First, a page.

Owners buy land for agriculture and conservation at Fernleigh

With its rich black basalt soil and extensive groundwater resources, the Liverpool Plains on Gamilaroi Country in north-west NSW is home to some of the most productive agricultural land in Australia and some of the most vulnerable ecological communities.   


Fernleigh, owned by Malcolm Coleman, is 1165 hectares of productive grazing land and critically endangered box gum woodland at the foothills of Coolah Tops where the Liverpool Plains opens out.  

When the family bought the property two years ago it came with an established NSW Biodiversity Conservation Trust (BCT) conservation agreement and annual payments to manage critically endangered white box grassy woodlands alongside the property’s agricultural production. 

Mr Coleman said a long-held interest in regenerative farming was foremost in his mind when he bought Fernleigh through the BCT’s Revolving Fund program. The Revolving Fund allows the BCT to buy a a property with important habitat and protect it with a conservation agreement; selling the property on to interested landholders willing to manage the vegetation for its biodiversity. Proceeds from property sales are used to purchase more properties with high conservation value. 

"Having the biodiversity conservation agreement attached to the property was something that fascinated me because we could carry out our regenerative farming practices on the 1000 acres of good pasture country here at Fernleigh and also be more involved in understanding the biodiversity,” Mr Coleman said.   

“The clever thing about having a conservation agreement is it will allow you to graze your agricultural land at certain times of the year. That means it's not a complete lockup and yet you also get recompensed for when you can't do it.” 

Mr Coleman said their biggest task in the first year of the agreement was to set up the boundary fence between the conservation agreement and the pasture.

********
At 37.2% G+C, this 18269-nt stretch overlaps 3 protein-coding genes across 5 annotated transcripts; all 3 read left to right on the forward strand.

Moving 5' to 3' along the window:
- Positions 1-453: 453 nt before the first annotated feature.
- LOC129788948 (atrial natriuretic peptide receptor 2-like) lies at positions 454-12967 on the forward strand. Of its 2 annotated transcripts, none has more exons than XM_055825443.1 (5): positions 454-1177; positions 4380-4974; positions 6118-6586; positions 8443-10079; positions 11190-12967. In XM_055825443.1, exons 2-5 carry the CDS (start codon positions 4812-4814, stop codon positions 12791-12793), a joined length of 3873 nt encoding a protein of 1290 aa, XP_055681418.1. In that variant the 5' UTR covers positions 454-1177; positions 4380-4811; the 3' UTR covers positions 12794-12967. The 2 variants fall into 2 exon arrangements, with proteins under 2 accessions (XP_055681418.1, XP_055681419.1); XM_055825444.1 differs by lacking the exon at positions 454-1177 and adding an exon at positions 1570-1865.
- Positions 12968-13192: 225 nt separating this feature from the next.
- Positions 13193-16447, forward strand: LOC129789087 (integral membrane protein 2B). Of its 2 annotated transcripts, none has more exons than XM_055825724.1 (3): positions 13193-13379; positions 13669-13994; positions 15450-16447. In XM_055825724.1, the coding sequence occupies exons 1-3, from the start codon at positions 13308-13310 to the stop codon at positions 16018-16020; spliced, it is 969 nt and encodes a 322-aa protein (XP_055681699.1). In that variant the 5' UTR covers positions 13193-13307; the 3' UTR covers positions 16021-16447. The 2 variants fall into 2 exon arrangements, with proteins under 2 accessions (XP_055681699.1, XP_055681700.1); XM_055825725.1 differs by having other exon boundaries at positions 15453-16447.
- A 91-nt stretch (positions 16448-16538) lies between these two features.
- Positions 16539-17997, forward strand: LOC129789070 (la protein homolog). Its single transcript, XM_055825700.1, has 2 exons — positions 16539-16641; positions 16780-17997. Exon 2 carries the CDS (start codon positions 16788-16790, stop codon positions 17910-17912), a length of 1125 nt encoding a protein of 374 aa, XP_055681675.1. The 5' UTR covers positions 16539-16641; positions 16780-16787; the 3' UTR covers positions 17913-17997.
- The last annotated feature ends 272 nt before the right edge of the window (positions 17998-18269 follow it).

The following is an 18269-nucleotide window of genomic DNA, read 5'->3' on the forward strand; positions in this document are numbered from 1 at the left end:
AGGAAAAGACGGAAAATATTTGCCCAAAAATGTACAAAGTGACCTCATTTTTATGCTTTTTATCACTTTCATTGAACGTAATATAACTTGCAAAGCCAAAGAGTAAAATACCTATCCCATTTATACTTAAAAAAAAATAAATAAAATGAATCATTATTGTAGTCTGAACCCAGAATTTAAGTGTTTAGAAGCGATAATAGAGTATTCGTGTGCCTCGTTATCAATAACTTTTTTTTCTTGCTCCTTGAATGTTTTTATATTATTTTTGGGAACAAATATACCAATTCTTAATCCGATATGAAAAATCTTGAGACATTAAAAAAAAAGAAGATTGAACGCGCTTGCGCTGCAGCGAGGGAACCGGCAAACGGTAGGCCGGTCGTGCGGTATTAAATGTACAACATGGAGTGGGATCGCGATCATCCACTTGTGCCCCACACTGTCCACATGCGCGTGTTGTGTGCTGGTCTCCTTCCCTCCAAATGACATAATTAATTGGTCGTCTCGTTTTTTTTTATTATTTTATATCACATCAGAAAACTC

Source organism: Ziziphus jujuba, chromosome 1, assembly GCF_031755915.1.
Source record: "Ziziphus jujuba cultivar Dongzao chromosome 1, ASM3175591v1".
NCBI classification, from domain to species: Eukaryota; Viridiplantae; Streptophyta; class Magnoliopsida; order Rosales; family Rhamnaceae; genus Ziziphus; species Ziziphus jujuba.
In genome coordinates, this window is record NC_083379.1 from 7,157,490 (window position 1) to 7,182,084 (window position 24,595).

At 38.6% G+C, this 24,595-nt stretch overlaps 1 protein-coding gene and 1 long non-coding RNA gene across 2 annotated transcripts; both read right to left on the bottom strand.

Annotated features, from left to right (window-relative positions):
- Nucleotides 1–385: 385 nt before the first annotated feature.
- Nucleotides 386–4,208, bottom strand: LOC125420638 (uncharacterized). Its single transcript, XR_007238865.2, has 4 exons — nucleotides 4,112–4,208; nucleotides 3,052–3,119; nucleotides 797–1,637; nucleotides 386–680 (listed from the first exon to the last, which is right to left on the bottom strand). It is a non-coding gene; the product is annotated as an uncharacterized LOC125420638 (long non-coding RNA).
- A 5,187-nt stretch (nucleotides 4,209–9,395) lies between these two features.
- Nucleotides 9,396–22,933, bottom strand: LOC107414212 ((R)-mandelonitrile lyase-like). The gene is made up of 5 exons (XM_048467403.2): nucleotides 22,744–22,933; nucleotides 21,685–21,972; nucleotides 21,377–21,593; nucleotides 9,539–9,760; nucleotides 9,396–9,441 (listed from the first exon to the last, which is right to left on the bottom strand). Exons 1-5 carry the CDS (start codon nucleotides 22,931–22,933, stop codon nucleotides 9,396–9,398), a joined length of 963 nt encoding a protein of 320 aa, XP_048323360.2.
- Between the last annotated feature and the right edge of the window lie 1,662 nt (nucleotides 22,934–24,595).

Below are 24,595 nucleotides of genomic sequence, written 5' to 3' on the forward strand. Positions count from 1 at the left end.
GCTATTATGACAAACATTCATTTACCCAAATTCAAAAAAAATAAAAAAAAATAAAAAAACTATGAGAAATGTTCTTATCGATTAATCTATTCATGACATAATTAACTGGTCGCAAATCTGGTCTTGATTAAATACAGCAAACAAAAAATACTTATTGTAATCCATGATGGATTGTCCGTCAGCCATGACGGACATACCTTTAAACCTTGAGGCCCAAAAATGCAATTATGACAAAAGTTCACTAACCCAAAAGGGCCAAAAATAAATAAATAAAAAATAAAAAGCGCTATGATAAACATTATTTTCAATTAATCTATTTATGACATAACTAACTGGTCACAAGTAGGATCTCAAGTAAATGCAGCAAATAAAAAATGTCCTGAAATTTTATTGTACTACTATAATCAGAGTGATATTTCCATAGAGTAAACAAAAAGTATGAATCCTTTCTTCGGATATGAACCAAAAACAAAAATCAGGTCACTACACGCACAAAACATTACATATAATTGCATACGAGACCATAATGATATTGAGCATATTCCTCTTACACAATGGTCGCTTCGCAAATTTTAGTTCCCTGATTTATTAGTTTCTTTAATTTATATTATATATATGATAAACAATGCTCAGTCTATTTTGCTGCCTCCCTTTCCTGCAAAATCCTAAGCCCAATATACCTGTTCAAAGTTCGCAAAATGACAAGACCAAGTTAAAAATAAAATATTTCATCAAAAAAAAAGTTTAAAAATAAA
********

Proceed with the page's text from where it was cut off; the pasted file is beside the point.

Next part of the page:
“In terms of the grazing side of things, it's not too onerous,” he said.  

“Under our specific agreement we need to keep a diary of when animals go in and when animals go out.  

“At Fernleigh we have a 10-week grazing period over winter. In addition to that, should the biomass support it, we can seek to graze it at other times.” 

NSW Landcare ecologist David Carr said the conservation agreement at Fernleigh protected a large area of white box grassy woodland, a critically endangered ecological community. 

"The regent honeyeater is a bird that used to live here in flocks of tens of thousands and it depended on these grassy woodlands,” Mr Carr said.  

“Those regent honeyeaters are almost extinct because of the extent of clearing of the grassy woodlands throughout the region,” he said.   

"It’s important this conservation work is being done by a farmer in a production system. It's a really exciting thing and the only way we are going get a lot of these areas protected.”   

Mr Coleman and his family enjoy seeing their land recovering from years of clearing and grazing and said they looked forward to balancing agricultural production with conservation outcomes. 


This video was created in partnership with Landcare NSW and North West Landcarers group, under the Partnering in Private Land Conservation Program.